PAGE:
I’m suspended without pay for letting my colleagues know we’re now a COVID-19 unit.

…and how I smuggled In donated masks stuffed into a Subway sandwich bag.

by Jhonna Porter, RN

Nurses are engaged in the fight of our lives, against the worst pandemic we’ve ever witnessed, and I’m watching it all unfold from the sidelines. It’s not because I’m quarantined. Last week I was sent home, suspended without pay.

I’m a relief charge Nurse caring for patients on a telemetry floor at West Hills Hospital, owned by Hospital Corporation of America — the largest, wealthiest for-profit hospital chain in the United States. When the Coronavirus pandemic started, I was one of the first in my hospital to volunteer to work with Covid-19 patients. I became a Nurse to save lives. It’s who I am. Being suspended right now is truly the worst thing the hospital could do to me.

Our hospital is in an affluent area of Los Angeles’ San Fernando Valley. We have a lot of celebrities coming through our hospital. All Nurses here understand and respect patient privacy laws. I don’t know of any breaches or leaks in the seven years that I’ve worked here, no matter how famous our patient was.

In this Coronavirus pandemic, however, our hospital is using patient privacy laws to keep staff in the dark about our possible exposure. The U.S. Dept of Health and Human Services, in a special March 2020 bulletin, stated that patient information can be shared to persons at risk of contracting or spreading the disease. That’s us. We are exposed daily to Covid-19 or suspected Covid-19 patients, but the hospital insists that we not share information to other at-risk staff.

And let me make this perfectly clear: if we’ve been exposed, then we’re exposing our patients, not to mention spreading the disease in the community and to our families.

Here’s what happened: my colleagues and I have a private Facebook group just for us Nurses for our particular floor. We have used it for years to communicate with each other about what’s happening on the floor. None of our supervisors are in this closed group. Recently, we’ve used it to communicate about Covid-19 patient rooms. Somehow hospital management got a hold of a post of mine alerting my co-workers that our unit had been converted into a Covid-19 unit. It was a warning to save my colleagues lives and to ensure we did everything possible not to spread the disease.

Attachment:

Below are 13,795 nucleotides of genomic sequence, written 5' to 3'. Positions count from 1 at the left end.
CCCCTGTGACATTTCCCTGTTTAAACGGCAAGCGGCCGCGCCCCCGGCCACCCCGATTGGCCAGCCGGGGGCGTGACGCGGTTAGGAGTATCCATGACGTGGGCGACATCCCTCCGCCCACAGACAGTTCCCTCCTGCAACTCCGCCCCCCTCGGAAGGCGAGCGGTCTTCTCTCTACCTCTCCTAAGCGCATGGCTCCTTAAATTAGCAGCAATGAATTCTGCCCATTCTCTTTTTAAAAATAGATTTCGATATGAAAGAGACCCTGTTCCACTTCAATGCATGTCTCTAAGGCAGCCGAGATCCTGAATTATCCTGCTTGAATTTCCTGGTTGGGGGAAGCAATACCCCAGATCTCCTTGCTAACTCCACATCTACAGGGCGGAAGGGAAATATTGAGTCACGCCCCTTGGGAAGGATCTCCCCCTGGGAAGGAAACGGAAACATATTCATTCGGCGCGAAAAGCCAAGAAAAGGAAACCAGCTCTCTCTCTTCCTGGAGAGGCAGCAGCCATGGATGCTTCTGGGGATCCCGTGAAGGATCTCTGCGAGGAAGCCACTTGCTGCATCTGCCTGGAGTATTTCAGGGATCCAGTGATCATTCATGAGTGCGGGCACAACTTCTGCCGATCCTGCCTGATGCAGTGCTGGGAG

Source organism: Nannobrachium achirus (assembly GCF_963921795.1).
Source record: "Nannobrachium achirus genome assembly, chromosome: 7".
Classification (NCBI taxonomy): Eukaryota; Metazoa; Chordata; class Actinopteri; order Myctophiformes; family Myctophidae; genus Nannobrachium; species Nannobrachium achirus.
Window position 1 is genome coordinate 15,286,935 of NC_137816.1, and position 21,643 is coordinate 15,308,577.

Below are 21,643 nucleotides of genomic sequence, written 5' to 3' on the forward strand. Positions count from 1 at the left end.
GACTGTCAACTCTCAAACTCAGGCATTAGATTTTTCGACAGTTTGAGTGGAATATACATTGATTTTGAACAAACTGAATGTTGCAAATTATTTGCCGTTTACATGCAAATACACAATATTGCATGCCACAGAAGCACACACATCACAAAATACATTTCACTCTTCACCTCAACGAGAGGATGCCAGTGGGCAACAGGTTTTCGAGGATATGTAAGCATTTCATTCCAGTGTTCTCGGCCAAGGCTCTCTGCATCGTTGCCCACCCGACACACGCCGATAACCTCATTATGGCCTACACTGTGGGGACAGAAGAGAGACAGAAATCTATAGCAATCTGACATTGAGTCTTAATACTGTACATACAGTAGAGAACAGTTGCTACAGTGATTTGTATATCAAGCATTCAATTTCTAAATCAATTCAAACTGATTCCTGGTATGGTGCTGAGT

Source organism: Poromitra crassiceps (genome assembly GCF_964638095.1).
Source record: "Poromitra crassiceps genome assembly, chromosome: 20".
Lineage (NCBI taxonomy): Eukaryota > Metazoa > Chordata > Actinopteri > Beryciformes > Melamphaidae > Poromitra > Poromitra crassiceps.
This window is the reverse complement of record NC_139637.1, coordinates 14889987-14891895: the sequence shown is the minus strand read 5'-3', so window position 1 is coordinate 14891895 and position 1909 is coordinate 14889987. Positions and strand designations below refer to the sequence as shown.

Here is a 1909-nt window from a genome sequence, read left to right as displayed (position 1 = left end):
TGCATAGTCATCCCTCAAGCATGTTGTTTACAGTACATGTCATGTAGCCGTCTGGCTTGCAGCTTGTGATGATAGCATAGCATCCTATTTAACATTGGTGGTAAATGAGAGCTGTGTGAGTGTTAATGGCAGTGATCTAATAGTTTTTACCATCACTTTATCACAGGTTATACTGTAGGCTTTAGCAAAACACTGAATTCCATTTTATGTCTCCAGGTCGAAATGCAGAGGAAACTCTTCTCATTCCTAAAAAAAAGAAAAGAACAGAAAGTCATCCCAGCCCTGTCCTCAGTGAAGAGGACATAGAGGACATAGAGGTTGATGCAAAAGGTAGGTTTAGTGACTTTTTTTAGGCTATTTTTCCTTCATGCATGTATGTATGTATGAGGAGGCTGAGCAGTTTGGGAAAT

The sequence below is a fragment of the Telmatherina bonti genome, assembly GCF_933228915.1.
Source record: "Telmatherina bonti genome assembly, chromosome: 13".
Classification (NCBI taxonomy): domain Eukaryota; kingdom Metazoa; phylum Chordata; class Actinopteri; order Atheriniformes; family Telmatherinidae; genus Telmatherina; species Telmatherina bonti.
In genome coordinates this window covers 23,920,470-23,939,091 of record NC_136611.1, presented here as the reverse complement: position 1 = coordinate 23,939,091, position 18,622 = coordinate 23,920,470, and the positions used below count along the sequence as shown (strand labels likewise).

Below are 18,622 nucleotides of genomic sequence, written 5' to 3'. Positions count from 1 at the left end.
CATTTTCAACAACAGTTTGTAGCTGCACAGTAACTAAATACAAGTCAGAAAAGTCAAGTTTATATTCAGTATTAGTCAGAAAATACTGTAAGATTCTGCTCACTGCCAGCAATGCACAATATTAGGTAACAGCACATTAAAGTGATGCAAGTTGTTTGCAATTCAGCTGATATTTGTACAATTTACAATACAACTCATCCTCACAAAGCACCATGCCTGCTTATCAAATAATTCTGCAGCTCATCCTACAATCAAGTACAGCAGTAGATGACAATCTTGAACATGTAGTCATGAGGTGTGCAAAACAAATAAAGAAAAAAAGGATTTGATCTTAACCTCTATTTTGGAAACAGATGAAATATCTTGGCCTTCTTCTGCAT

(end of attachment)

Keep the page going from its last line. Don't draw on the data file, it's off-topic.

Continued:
Somehow, to our hospital administrators, that was a violation of patient privacy, although I never once posted any patient information. They would rather have Nurses — who don’t have adequate personal protective equipment (PPE) — to remain unaware of the risks. And they are using “HIPAA laws” to save face, when in fact I did not violate any patient privacy.

Twenty hours prior to my suspension, I publicly posted on my Facebook page about our lack of PPE and I asked for donations from the community. And the community came through! I got four boxes of N95 masks, sewn masks, and 7 goggles. I have a feeling my public Facebook post had more to do with my supervisors being upset with me. Again, I’m putting my patients, my community and my co-workers first.

Management wouldn’t allow me to use or share the donated PPE with my colleagues. A female in the community of West Hills stated that she tried to give masks to the hospitals but they denied her. I met with her outside the hospital and I actually smuggled masks into the hospital in a Subway sandwich bag, disguised as food. Maybe that was also some sort of violation. I don’t care. My job is to save lives, and that is what I will do.

I’m not the only one who has been hurt by management’s crackdown on the truth. Chris S., another West Hills colleague of mine who works in the Emergency Department, was also suspended. His crime? Like I did, and like Nurses all over the country are doing, Chris took to social media, asking the public to donate needed supplies. He is now sick at home, with symptoms of Covid-19. He hasn’t been able to touch his one and three year old boys in more than a week, and now, his wife is experiencing symptoms.

Neither of us know when, or if, we’ll be able to return to work so we can fight for our patients and our fellow Nurses. The very protection Chris asked the public to donate could have been what kept him safe.

For the hospital to be secretive about where confirmed and suspected cases are does nothing to slow the spread of this disease. Intimidating Nurses so that they won’t ask for help from their community only makes the situation worse. This kind of censorship is a recipe for spiking the curve, not flattening it.F

I’ve been off for eight days so far, during a time when hospitals are actively trying to coax retired Nurses back to work to treat the ever-growing number of Covid-19 patients. My hospital and my community needs me right now more than time in the hospital’s history.

I urge my hospital to do more to protect patients and nurses. As the biggest hospital chain in the U.S., they could be setting the standards, not lowering the bar.

PS: A very Respected doctor has started a gofundme page and has already raised close to $30,000. He is using the money to buy the staff the appropriate PPE that the hospital has not been providing on its own. And because of him, my staff on my floor have four hazmat suits that they should’ve been given in the first place. Please donate here.

We are RNs and other healthcare professionals in California committed to supporting working conditions that allow us to provide quality patient care and safety.